More than 1k cases under review after Precinct 4 evidence destroyed

KHOU 11 political expert Bob Stein says the investigation into more than one thousand cases where evidence was destroyed could hurt republicans running for re-election.

HARRIS COUNTY, Texas - More than a thousand cases are under review after evidence was destroyed in Harris County Precinct 4.

Now, the investigation is becoming a political issue ahead of Election Day.

The three politicians involved are Harris County District Attorney Devon Anderson, Sheriff Ron Hickman and Precinct 4 Constable Mark Herman. All are republicans and all are up for re-election this November.

We've already seen this week a Democrat challenger using the evidence dump as ammunition.

"I think every law enforcement agency knows they're the keepers of the evidence," said Anderson.

It's a "blame game" over missing evidence between D.A. Anderson and Constable Herman.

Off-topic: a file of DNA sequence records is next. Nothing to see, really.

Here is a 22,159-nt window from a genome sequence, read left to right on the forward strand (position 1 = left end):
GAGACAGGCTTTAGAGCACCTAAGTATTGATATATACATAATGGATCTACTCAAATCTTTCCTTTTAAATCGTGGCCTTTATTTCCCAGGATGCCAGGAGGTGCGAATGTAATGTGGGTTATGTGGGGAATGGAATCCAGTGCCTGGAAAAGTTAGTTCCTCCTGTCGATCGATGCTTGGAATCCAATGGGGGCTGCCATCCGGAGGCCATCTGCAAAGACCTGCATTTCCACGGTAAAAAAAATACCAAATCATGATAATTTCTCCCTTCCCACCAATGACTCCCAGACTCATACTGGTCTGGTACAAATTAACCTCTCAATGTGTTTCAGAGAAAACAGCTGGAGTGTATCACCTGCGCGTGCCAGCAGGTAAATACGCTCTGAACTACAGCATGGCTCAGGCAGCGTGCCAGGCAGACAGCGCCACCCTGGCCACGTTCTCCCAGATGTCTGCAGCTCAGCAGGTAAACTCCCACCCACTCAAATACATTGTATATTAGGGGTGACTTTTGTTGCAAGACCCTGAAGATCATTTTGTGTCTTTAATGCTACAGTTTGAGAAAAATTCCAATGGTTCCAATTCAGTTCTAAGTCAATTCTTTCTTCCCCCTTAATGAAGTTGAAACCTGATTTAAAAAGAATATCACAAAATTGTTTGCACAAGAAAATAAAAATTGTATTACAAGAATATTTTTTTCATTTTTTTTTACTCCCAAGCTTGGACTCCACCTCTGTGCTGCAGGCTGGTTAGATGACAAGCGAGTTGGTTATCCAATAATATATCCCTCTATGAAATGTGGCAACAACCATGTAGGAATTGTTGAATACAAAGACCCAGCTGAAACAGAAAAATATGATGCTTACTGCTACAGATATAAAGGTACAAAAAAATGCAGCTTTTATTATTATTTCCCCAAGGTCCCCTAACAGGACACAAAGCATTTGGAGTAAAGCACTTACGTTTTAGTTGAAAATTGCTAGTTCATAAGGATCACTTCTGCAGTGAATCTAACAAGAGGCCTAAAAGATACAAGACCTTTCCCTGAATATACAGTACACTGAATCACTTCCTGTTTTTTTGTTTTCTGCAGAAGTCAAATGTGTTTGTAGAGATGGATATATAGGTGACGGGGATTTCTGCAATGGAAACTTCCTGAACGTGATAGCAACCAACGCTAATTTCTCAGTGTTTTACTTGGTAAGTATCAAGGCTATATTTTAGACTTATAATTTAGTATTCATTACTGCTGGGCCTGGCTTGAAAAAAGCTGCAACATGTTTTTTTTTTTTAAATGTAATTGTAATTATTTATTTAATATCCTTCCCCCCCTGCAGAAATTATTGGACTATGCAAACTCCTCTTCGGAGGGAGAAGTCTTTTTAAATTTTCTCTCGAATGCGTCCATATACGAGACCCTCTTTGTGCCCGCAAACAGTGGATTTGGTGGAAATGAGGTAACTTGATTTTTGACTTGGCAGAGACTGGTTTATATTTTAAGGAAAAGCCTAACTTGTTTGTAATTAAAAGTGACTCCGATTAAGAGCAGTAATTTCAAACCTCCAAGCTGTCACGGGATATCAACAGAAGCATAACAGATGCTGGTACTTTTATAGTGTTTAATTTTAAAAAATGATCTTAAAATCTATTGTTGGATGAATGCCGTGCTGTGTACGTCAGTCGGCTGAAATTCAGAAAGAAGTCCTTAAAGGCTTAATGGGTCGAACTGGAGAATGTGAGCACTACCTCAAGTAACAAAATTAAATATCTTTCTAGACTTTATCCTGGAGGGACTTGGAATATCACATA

"I've only been Constable here for a year and it was time to do something with the property room," said Herman.

Even the man who held the position before is getting questions.

"I'm aware of there is a single incident where the property was improperly disposed of," said Ron Hickman, Harris County Sheriff.

With the November election around the corner, the D.A.'s Democrat challenger is weighing in.

"We have an enormous civil rights, mass civil rights violation that may have occurred," said Kim Ogg, Democrat candidate for Harris County District Attorney.

"Now, I think what you are seeing is white suburban voters looking at...is this the way we want to run our criminal justice system?" said Bob Stein, KHOU 11 Political Expert.

Stein says the fallout could hurt Republicans running for re-election. In a presidential election year, Stein says the top of the GOP ticket isn't helping.

"Donald Trump is not doing as well in Harris County," said Stein. "That begins to erode the down ballet races."

He adds this missing evidence is the last thing Republicans need, in an election no party wants to lose.

"This is 2016, 2018 comes up that's an extremely important year, it's the year before the census and it's the year before redistricting," said Stein.

That's when the boundaries for our congressional districts are redrawn, which controls who can vote and ultimately who gets elected.


JOIN THE CONVERSATION

To find out more about Facebook commenting please read the
Conversation Guidelines and FAQs

Leave a Comment